Another red list brings warnings for Ireland's marine life

The warnings that one species or another has reached a critically low population no longer provoke a commensurate response.
Another red list brings warnings for Ireland's marine life

We have become almost blasé about the by-now routine announcements that one group of animals or plants, birds or fish faces an uncertain future unless we intervene in a far more energetic and positive way to protect them.

The latest list, from the International Union for the Conservation of Nature (IUCN) details the precarious position of animals that have survived for something around 420 million years but are now, on our watch, in jeopardy.

A Red List of sharks, rays and their relatives (skates and chimaeras) in Irish waters has just been published. These are among the latest-maturing and slowest-reproducing of all vertebrates, which means they have limited capacity to recover from overfishing, pollution or habitat destruction.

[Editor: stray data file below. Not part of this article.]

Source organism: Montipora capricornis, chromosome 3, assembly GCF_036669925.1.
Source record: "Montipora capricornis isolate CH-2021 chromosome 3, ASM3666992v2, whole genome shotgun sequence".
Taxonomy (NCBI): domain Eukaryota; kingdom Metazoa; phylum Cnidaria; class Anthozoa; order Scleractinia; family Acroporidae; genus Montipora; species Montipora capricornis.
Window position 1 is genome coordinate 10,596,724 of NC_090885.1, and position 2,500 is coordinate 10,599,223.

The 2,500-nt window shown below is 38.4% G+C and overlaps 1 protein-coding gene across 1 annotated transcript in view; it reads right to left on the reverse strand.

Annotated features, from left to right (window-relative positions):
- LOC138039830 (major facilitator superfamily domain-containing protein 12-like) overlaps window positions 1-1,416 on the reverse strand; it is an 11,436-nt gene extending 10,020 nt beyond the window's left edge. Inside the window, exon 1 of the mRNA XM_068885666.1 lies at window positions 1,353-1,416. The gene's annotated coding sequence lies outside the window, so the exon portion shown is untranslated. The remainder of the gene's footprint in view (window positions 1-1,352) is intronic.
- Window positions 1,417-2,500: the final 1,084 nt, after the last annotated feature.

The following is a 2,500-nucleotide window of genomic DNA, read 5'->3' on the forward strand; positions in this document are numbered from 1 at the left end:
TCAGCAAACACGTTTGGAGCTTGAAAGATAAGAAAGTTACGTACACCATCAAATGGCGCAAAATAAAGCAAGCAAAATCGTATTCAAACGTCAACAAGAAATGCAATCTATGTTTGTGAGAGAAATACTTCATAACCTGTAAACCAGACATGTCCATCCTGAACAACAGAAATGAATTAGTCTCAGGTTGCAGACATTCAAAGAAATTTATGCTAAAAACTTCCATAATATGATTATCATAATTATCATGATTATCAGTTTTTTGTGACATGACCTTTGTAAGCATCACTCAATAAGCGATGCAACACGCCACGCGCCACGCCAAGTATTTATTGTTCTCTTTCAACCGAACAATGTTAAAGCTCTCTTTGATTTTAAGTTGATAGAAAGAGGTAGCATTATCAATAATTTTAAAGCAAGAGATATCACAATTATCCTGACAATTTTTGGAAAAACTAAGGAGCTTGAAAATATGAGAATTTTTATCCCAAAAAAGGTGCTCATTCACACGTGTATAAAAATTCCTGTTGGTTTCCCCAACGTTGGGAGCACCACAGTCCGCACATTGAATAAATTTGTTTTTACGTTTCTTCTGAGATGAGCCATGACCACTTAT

These are the issues in play in virtually every story of decline facing animal or plant life. As our population soars and makes ever-greater demands on this finite planet, we must do a lot more to protect the other species that share this planet with us.

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